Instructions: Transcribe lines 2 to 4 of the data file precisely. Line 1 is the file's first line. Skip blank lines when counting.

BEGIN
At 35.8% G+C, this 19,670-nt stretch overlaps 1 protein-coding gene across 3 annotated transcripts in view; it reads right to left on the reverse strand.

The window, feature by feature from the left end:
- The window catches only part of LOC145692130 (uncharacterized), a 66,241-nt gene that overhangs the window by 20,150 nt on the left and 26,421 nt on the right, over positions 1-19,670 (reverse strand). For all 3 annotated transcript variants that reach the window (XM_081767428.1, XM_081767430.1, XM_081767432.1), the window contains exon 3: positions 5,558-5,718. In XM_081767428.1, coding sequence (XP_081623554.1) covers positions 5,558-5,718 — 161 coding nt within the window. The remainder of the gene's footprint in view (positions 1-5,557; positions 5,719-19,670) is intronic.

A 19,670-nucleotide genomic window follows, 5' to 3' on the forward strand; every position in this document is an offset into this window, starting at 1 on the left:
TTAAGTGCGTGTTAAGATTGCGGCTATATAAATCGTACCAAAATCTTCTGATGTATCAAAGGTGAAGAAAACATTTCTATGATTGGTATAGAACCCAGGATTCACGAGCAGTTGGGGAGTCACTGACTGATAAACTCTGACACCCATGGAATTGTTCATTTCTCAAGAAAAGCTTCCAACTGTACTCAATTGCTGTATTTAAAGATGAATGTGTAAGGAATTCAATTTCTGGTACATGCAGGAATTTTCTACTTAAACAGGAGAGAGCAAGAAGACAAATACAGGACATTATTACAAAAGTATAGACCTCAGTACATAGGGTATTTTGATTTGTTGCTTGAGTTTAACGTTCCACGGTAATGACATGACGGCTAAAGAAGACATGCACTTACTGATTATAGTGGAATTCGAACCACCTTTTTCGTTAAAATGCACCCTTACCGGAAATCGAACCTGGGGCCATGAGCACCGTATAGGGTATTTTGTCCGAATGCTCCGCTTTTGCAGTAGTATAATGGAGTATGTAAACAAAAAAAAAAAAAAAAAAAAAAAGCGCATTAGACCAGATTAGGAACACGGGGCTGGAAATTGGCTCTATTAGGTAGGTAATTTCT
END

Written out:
The window, feature by feature from the left end:
- The window catches only part of LOC145692130 (uncharacterized), a 66,241-nt gene that overhangs the window by 20,150 nt on the left and 26,421 nt on the right, over positions 1-19,670 (reverse strand). For all 3 annotated transcript variants that reach the window (XM_081767428.1, XM_081767430.1, XM_081767432.1), the window contains exon 3: positions 5,558-5,718. In XM_081767428.1, coding sequence (XP_081623554.1) covers positions 5,558-5,718 — 161 coding nt within the window. The remainder of the gene's footprint in view (positions 1-5,557; positions 5,719-19,670) is intronic.

A 19,670-nucleotide genomic window follows, 5' to 3' on the forward strand; every position in this document is an offset into this window, starting at 1 on the left: